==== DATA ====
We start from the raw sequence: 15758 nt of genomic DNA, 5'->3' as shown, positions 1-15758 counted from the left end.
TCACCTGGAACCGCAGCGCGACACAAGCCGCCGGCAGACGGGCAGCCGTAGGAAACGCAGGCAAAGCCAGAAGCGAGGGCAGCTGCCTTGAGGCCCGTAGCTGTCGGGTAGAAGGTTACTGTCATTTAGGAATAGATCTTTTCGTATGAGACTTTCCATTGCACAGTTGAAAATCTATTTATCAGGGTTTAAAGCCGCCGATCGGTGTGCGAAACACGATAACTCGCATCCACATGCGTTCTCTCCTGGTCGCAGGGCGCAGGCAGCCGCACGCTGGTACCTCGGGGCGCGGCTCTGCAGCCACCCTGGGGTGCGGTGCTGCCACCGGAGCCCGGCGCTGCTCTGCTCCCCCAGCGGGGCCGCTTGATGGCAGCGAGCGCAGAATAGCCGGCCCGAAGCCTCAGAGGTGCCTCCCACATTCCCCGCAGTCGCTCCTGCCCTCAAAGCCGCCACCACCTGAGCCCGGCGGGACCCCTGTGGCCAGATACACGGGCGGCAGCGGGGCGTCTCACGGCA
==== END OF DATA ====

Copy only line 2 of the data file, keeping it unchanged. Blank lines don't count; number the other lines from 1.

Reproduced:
TCACCTGGAACCGCAGCGCGACACAAGCCGCCGGCAGACGGGCAGCCGTAGGAAACGCAGGCAAAGCCAGAAGCGAGGGCAGCTGCCTTGAGGCCCGTAGCTGTCGGGTAGAAGGTTACTGTCATTTAGGAATAGATCTTTTCGTATGAGACTTTCCATTGCACAGTTGAAAATCTATTTATCAGGGTTTAAAGCCGCCGATCGGTGTGCGAAACACGATAACTCGCATCCACATGCGTTCTCTCCTGGTCGCAGGGCGCAGGCAGCCGCACGCTGGTACCTCGGGGCGCGGCTCTGCAGCCACCCTGGGGTGCGGTGCTGCCACCGGAGCCCGGCGCTGCTCTGCTCCCCCAGCGGGGCCGCTTGATGGCAGCGAGCGCAGAATAGCCGGCCCGAAGCCTCAGAGGTGCCTCCCACATTCCCCGCAGTCGCTCCTGCCCTCAAAGCCGCCACCACCTGAGCCCGGCGGGACCCCTGTGGCCAGATACACGGGCGGCAGCGGGGCGTCTCACGGCA